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Ford: All 2022 cars will ‘talk’ and ‘listen’ through 5G-powered C-V2X tech

Ford has announced that all of its new cars from 2022 will be able to talk and listen to each other and items in the surrounding world.

The auto giant is fully adopting the C-V2X (cellular vehicle-to-everything) communications technology, which will power next-generation autonomous and semi-autonomous cars.

The tech, which is underpinned by Qualcomm’s 9150 chipset, is also being demonstrated by Ducati and Audi at the CES 2019 tech show currently ongoing in Las Vegas.

While the tech will be bolstered by the emerging 5G network, the new C-V2X offers peer-to-peer communications with cars, meaning the data won’t need to travel via the cellular tower initially.

Related: CES 2019 Live

In a blog post on Monday, Ford said the tech will make navigating four way stops easier, with vehicles communicating to each other which has the right of way.

Bottom edge view from top of a black Sony RX100 VII camera standing on ground

Meanwhile, a car involved in an accident can warn those approaching of potential danger. Pedestrians with mobile phones could also send a signal to cars, ensuring their presence is known even when they’re outside of normal line of sight. Ford also says the tech will allow vehicles to communicate with stop lights and road signs.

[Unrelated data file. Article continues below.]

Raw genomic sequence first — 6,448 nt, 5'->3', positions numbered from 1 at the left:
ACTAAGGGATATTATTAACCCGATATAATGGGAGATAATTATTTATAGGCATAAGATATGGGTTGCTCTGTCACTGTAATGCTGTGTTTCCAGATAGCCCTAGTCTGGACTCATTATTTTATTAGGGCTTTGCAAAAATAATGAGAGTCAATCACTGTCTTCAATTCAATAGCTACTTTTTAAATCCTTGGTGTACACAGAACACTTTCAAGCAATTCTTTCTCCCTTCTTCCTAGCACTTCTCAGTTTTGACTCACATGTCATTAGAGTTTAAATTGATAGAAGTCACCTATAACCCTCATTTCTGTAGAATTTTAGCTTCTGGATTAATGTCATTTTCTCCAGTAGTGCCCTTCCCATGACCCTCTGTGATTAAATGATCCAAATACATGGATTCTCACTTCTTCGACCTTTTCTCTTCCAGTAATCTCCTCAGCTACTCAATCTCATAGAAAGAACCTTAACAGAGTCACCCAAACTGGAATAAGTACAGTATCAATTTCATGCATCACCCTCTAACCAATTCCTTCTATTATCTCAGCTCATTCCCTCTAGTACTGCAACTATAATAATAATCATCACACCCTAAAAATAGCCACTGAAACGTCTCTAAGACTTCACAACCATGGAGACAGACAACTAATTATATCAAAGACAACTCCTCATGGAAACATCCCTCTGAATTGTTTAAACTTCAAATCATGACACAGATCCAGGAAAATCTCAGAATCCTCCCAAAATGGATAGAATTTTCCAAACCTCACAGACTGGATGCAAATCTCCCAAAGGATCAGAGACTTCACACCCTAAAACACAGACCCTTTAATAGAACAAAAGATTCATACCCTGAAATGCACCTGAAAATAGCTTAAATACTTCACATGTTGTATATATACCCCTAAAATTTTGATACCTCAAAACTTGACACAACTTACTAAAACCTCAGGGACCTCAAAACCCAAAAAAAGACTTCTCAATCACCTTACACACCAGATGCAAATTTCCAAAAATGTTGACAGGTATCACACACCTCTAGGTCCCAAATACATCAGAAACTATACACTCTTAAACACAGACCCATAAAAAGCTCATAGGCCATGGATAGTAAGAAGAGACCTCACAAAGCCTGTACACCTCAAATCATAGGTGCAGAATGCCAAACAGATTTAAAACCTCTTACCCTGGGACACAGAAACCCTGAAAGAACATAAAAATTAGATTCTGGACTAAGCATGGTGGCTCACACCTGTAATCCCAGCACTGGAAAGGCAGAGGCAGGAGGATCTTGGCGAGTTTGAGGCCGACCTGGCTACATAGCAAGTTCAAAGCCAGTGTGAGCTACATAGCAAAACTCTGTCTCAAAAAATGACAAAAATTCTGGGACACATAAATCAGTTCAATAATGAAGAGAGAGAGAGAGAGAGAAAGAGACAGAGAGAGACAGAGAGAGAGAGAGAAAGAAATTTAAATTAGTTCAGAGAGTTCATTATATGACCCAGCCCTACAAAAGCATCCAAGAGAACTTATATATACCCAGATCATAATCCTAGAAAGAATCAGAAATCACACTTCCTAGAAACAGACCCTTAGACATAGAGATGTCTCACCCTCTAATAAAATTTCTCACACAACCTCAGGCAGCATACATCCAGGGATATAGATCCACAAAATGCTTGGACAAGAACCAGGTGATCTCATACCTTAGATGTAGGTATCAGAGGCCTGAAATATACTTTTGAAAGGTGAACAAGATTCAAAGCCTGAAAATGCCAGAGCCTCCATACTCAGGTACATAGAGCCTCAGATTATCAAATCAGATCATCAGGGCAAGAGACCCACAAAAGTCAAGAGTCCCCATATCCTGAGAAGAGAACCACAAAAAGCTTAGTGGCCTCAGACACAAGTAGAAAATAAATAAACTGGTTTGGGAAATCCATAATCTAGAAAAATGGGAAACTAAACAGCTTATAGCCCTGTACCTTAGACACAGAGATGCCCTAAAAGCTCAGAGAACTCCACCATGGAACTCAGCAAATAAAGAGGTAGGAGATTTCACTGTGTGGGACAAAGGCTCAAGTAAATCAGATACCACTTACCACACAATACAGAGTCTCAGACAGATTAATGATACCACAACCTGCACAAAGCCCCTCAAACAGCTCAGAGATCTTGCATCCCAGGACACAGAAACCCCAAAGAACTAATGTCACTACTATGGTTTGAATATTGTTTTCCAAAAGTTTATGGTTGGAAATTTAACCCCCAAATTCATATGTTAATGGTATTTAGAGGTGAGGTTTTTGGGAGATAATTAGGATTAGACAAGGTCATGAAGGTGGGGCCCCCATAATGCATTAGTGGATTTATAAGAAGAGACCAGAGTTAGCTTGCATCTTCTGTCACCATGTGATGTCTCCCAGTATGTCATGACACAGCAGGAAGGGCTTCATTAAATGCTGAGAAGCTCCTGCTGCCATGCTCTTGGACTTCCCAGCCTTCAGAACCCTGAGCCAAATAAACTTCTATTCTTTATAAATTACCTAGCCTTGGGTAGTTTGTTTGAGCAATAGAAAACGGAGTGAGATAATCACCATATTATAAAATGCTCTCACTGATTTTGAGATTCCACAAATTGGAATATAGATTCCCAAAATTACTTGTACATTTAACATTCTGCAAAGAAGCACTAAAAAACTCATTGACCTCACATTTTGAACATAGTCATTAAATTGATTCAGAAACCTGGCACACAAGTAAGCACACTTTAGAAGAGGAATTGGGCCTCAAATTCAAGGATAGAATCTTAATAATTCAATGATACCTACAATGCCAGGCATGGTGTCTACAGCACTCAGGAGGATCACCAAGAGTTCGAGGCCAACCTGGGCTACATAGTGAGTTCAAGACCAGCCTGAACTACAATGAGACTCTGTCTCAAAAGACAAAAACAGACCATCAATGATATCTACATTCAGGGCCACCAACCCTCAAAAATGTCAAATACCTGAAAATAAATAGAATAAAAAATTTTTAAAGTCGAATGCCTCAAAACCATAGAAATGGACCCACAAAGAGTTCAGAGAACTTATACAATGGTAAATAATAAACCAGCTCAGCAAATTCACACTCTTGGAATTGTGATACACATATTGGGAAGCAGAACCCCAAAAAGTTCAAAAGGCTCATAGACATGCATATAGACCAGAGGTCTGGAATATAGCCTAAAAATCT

The post reads: “With C-V2X, a traffic light can send signals alerting drivers about when it will turn green or red, or whether a driver is at risk of running a red light.

“Road signs could provide advance warning of recent accidents or provide more context regarding road construction, giving drivers the opportunity to reroute or more safely move through work zones. Further out, cities could even use this technology to enable smart vehicles to “talk” to smart traffic management systems to create better flowing transportation systems.”

Ford says all of its self-driving vehicles will be able to operate without C-V2X, the tech will compliment camera, LiDAR and radar sensors on board the cars.

“Imagine a person suddenly steps into the street from out of view and your vehicle stops because it was alerted by that person’s smartphone. This is just one example of how C-V2X can connect smart vehicles to a smart world,” said Don Butler, executive director, Ford Connected Vehicle Platform and Product. “We invite other automakers, governments and tech companies to join the significant momentum building for a C-V2X ecosystem.”

Can C-V2X be the key to unlocking the potential of the self-driving vehicles? Let us know @TrustedReviews on Twitter.

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